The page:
1. Press the keyboard shortcut Alt-Shift-S
  2. Select Settings
  3. Select Accessibility
  4. Under text-to-speech, turn on Enable Select-to-speak

Add as an accessibility shortcut

There are two options for enabling Select-to-speak on an Android phone, including turning on an accessibility shortcut and using a two finger swipe up gesture. I prefer to use the accessibility shortcut as it is pinned to the bottom of my screen and I can press it inside any application such as Messages, on social media apps, or other device content.

I’ve linked another page on how to activate Select-to-speak on Chromebook, as there are several different methods.

Related links

Adjusting text-to-speech output

There are a couple of different ways to adjust the text-to-speech output for Select-to-speak, though it’s worth noting that these are the same settings used for TalkBack. Users can access the settings for Text-to-speech output under the “Screen Readers” section.

Google Text-to-speech engine

By clicking the settings option, users can select from the following options:

  • Use Wi-Fi only for downloading voice data (I have this turned off by default)
  • Amplify spoken text to make spoken text louder than other audio
  • Intonation- change speech patterns, mine is set to Expressive
  • Number processing for improving how dates and times are spoken (mine is on)
  • Language detection for improving how foreign languages are detected (mine is set to conservative, which does not detect language changes as well)


Users can set the language of their choice to be used for Select-to-Speak and TalkBack. Even though I live in the United States, many of my friends and I prefer the English (Australia) language setting for my screen reader because it sounds different from the other virtual assistant tools that I interact with, and sounds distinctive when I am in a room with other screen reader users.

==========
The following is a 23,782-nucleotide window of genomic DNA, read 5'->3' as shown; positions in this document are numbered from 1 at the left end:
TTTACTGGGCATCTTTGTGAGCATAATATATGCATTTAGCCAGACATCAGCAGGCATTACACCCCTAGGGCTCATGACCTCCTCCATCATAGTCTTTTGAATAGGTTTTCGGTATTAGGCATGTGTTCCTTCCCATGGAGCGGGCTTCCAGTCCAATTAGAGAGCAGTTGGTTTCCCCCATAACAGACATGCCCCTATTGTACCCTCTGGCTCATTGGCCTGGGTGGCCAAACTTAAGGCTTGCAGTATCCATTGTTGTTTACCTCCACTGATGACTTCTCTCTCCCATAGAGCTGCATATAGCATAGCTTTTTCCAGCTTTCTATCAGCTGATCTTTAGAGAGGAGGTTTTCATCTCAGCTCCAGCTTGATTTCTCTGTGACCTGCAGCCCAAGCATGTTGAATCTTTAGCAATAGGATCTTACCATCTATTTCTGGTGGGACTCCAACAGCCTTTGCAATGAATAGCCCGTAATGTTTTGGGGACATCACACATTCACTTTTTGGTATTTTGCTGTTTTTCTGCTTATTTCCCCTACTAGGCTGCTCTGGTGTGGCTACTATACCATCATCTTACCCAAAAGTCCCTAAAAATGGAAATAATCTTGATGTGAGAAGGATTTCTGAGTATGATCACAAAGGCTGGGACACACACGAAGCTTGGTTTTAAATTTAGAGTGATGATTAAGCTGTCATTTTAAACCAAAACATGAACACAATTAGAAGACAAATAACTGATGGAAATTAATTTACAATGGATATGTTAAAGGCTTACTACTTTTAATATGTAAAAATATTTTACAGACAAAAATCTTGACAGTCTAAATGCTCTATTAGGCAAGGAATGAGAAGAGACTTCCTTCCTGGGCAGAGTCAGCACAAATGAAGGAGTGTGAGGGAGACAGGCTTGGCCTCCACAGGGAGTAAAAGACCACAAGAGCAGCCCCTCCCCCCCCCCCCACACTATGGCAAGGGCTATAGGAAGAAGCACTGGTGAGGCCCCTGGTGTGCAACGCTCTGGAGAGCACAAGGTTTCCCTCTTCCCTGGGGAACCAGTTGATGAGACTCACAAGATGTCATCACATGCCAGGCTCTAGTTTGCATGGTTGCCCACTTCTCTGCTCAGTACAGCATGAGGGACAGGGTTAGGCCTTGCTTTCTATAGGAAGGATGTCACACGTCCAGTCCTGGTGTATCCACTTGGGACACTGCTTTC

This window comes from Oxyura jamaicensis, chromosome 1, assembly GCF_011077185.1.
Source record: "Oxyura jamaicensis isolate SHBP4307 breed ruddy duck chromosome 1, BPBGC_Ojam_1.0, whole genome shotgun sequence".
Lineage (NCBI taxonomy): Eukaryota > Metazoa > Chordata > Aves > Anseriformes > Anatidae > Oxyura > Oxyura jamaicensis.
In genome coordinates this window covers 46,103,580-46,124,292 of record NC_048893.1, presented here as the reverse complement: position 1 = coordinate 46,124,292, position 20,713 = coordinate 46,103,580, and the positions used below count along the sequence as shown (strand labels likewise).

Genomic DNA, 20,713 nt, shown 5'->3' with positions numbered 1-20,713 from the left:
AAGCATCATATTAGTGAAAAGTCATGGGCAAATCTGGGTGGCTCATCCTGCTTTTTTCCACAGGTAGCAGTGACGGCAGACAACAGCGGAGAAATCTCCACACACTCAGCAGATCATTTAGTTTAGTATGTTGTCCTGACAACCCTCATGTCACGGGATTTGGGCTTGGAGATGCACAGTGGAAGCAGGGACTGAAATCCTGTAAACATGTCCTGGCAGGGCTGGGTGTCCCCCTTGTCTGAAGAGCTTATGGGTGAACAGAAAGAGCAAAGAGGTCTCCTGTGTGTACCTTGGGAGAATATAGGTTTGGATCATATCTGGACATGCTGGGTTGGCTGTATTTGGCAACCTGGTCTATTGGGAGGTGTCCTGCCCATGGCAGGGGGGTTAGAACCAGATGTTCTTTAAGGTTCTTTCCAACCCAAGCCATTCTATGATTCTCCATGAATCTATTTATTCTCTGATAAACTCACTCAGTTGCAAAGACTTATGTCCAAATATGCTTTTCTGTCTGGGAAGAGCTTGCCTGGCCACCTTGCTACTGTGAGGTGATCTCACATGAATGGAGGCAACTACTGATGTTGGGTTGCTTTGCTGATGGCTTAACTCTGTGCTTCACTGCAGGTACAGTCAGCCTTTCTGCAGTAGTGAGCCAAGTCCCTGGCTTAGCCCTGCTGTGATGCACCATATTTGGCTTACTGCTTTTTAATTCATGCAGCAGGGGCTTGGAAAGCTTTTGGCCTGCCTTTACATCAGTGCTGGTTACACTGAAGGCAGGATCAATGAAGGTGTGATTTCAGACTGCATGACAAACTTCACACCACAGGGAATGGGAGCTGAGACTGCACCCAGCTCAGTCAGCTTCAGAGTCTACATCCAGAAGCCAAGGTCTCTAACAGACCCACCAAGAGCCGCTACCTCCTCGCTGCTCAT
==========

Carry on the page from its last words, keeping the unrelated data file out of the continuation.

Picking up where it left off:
Other settings

Users can also adjust the speech rate and pitch for their Text-to-speech voice. I choose to have mine be slower than average and at a normal pitch. I recommend enabling Select-to-speak when testing voice settings as it tends to read at a faster rate than the preview option in the settings menu,

What I use it for

Here are the ways I have used Select-to-speak in the last hour:

  • Reading an image description on Twitter
  • Checking a text message from a friend
  • Showing a different friend with no usable vision a strange email I received
  • Accessing a food delivery app
  • Having a list I wrote in Google Keep read out loud

Related links

More tips on how to use Select-to-speak on Android with low vision

  • Users can have TalkBack and Select-to-speak enabled simultaneously, and activate Select-to-speak by swiping up with three fingers. Though to be honest, I’m not sure why someone would want to have both tools enabled- maybe to have different voice speeds?
  • Want to recognize text from a screenshot? I recommend using Google Lens For Low Vision
  • Select-to-speak is only available on Android and Google devices, but there are similar text-to-speech tools available on Apple, Microsoft, and other mainstream technology devices- even TVs! Learn more at Mainstream Technology and Low Vision: Televisions

How To Use Select to Speak on Android. When you need a screen reader, but don't need it all the time, look no further than Android's Select-to-speak feature!